WESTM NSTER HAUL
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' 4tla 14714181 POOR old John Horam. it should have been his week — holding the fort, and he a mere Under-Secretary of State, dealing with all those questions and debates on behalf of Her Majesty's Government.
True he acquitted himself well, but he and everyone else knew that to a large extent it was just a matter of "going through the motions."
For while Mr Horam was explaining arguing and prophesying, his boss, Transport Minister William Rodgers, was defending (not altogether successfully it would seem) his long-delayed White Paper.
But Mr Horam was not quite so successful when it came to explaining how British commercial vehicles would be affected by the adjustment of National Taxation Systems, being worked out in Europe.
The debate on the European scheme started off inauspiciously, for right at the beginning an MP rose on "a point of order."
This generally means a lengthy verbal wrangle, and so it proved on this occasion — 20 minutes of argy-bargy.
The trouble was that views on the subject, submitted to a Commons Committee in 1975 by the Society of Motor Manufacturers and Traders, the Road Haulage Association and the Freight Transport Association, had not been available in the Commons Library until about 10 minutes before the debate started.
Deputy Speaker, Sir Myer Galpern, suggested that Mr Horam could open the debate -in a quiet fashion," so that MPs could study the documents while he was talking — a suggestion which was as unsatisfactory to Norman Fowler as was the Tory spokesman's idea that the debate should be postponed to the Speaker, George Thomas.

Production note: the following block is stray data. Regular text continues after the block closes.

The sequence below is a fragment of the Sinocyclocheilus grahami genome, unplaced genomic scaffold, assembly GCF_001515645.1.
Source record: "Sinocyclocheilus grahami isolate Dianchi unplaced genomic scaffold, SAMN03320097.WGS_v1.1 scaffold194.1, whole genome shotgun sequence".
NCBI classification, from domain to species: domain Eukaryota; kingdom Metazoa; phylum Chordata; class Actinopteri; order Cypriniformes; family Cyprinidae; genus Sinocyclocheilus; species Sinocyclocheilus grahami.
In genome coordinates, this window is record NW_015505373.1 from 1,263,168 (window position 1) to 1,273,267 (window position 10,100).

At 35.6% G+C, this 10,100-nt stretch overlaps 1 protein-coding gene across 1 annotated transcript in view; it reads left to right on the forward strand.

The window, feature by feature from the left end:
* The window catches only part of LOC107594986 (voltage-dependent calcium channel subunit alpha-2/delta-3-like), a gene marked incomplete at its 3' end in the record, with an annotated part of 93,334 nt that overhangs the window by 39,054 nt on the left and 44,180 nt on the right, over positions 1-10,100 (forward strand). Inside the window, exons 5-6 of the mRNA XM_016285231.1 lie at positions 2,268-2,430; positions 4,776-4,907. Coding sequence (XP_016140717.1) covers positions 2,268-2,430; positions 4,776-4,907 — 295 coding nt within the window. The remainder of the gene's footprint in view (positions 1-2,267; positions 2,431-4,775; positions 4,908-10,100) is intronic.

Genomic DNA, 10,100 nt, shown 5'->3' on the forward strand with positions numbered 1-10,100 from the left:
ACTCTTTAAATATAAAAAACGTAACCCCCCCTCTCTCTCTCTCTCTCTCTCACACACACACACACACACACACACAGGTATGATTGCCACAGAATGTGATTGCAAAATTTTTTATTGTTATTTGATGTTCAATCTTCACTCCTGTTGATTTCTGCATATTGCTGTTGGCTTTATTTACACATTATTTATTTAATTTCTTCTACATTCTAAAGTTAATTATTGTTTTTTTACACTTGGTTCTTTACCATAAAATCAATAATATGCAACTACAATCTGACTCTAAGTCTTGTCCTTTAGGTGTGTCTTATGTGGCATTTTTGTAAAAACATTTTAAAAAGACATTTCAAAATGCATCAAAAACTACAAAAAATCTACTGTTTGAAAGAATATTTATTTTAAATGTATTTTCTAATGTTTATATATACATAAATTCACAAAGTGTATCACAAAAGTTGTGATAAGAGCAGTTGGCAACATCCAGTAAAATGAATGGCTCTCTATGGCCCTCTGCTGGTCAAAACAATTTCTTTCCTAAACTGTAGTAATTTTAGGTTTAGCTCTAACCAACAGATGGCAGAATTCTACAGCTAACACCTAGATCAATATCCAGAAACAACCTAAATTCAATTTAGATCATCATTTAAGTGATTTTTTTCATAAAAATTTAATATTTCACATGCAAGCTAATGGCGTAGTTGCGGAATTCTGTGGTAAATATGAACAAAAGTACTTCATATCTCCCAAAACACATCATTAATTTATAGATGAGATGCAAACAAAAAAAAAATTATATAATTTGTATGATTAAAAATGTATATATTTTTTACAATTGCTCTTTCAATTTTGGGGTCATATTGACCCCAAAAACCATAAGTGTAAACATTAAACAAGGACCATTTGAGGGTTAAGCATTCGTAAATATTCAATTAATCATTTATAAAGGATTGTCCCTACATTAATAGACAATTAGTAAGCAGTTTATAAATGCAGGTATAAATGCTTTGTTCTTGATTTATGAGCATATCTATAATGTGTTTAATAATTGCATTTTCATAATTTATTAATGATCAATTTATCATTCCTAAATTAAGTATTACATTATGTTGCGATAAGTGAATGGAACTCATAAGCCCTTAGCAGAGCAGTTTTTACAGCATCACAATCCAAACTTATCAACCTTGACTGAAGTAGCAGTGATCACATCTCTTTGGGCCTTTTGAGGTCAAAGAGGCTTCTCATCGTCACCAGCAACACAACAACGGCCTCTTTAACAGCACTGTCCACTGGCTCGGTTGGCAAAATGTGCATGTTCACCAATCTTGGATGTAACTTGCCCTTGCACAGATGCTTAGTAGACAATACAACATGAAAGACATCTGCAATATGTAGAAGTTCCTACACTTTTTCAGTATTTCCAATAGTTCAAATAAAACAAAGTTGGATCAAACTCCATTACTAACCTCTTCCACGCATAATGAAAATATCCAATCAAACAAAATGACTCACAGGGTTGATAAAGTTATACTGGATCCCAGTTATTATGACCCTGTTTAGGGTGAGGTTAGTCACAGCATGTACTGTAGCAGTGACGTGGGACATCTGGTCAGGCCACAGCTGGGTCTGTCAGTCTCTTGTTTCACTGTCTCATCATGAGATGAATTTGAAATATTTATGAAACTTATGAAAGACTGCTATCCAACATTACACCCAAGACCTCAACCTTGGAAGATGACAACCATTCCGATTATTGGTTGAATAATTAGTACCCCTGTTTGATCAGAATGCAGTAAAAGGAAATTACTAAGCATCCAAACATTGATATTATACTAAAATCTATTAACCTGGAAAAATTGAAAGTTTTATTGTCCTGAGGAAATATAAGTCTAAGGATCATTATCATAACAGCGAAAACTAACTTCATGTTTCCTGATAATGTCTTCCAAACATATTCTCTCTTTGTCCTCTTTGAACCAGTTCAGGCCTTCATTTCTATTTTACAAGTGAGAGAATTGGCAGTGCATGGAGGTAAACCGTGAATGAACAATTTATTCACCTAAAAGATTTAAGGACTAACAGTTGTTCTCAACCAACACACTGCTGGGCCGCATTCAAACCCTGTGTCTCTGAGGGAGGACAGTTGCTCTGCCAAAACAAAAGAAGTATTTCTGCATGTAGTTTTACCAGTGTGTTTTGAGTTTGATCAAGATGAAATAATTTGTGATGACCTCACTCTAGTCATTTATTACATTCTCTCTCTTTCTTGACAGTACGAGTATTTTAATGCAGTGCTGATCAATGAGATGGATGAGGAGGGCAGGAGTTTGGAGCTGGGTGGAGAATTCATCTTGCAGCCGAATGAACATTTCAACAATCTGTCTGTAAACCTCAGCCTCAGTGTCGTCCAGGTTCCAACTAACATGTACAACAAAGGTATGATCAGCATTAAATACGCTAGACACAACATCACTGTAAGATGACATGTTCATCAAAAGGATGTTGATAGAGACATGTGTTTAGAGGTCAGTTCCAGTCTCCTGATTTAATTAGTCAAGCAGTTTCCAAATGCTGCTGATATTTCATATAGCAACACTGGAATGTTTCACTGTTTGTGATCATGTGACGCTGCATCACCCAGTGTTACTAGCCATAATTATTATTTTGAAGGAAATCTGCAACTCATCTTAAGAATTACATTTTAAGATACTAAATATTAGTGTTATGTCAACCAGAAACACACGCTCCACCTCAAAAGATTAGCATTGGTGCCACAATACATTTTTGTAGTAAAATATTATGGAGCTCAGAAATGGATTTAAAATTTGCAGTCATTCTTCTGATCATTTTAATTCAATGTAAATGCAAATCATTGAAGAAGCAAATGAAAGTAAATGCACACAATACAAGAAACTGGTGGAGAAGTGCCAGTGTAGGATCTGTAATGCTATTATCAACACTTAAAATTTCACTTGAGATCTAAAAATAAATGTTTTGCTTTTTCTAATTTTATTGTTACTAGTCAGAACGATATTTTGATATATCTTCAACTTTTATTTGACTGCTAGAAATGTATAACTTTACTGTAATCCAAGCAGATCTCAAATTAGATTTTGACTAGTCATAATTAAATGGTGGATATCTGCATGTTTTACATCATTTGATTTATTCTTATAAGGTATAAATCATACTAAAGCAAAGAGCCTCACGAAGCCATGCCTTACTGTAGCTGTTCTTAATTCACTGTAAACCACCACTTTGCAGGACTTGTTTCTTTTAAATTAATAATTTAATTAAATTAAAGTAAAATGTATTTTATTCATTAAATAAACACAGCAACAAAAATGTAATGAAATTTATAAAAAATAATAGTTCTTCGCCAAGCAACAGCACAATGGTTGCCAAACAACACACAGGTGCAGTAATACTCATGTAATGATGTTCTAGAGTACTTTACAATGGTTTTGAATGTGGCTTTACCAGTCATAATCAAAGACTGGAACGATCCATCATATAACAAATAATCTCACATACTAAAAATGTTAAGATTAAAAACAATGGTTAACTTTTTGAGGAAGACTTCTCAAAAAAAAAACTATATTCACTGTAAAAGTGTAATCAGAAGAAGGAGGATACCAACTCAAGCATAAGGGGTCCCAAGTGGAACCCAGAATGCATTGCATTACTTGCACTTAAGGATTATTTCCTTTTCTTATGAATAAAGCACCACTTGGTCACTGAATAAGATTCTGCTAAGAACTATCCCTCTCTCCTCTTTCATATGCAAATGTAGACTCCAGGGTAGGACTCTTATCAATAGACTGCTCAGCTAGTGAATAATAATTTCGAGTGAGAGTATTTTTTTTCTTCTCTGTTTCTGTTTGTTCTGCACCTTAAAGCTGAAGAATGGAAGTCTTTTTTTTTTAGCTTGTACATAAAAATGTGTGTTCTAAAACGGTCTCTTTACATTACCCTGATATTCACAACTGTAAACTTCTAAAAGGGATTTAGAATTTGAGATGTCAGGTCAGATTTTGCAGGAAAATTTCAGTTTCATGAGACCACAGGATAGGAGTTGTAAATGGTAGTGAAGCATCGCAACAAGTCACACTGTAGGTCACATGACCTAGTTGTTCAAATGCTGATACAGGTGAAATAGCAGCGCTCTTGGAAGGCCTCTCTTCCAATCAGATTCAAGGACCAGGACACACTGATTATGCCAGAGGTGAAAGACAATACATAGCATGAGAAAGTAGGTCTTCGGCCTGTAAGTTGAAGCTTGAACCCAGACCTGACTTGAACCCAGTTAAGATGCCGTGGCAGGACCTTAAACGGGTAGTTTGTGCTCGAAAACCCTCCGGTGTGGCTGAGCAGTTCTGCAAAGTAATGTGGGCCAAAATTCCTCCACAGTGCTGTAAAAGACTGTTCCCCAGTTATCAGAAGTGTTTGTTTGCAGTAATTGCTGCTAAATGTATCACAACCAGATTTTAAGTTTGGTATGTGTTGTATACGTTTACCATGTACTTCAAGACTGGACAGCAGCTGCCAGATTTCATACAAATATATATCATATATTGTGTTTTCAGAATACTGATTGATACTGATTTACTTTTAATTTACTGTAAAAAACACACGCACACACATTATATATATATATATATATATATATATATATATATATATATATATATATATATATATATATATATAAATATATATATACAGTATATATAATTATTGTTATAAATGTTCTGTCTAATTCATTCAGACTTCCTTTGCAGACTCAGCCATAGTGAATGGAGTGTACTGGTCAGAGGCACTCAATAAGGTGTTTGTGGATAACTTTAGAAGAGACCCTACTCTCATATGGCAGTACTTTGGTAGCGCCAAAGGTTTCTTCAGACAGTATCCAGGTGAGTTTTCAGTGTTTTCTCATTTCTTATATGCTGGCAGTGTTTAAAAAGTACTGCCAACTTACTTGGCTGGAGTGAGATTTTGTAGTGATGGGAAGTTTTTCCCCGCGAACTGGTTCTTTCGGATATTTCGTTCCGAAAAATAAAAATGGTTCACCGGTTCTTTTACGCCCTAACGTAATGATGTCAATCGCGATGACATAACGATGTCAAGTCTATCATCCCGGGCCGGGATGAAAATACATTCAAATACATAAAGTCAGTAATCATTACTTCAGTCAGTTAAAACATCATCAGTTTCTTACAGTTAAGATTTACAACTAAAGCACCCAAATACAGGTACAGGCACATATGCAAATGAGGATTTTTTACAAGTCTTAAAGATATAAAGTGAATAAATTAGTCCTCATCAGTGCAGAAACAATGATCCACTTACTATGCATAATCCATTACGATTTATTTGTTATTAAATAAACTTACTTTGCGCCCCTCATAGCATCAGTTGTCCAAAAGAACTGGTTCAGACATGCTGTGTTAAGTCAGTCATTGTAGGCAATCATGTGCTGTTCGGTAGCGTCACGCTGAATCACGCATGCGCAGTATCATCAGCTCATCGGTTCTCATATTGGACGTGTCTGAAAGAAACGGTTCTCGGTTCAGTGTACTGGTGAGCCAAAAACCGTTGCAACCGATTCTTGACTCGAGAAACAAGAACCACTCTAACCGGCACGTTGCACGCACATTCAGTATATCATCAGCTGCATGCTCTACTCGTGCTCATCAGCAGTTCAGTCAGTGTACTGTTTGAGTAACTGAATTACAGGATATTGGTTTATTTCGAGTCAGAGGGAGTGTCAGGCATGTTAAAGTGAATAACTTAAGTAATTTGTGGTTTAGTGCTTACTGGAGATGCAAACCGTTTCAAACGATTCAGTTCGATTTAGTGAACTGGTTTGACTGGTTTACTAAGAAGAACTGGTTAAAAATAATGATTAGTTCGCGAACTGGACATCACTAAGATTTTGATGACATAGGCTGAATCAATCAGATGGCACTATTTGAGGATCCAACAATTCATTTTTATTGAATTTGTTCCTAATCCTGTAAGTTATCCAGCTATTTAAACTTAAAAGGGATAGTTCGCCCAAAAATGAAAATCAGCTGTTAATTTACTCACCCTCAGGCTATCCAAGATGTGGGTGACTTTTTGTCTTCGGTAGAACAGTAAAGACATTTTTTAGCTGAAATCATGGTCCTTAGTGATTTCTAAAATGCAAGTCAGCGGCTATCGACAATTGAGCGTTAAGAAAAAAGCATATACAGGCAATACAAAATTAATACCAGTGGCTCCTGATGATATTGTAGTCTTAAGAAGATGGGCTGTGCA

Anyway, it took Mr Horam just 19 minutes to explain the European ideas about taxation which reflects the costs caused by commercial vehicles using the roads — and that included getting himself into a tangle over agricultural vehicles.
That's what comes of not having the papers, observed Tim Rathbone, Tory Member for Lewes, adding that Mr Horam had insufficient understanding of what he was talking about . . . a little harsh perhaps when the topic at issue was agricultural draw-bar vehicles.
There were no interruptions as Mr Horam explained that the European scheme — which the Government intended to introduce anyway — was based on laden instead of unladen weight, and that governments could impose extra taxes "as a contribution to the general revenue."
When will all this come about? Probably within the next two or three years — a lot depends on the Swansea Licensing Centre, and as was pointed out in the Commons and the Lords last week, that establishment is not renowned for its speed of operation.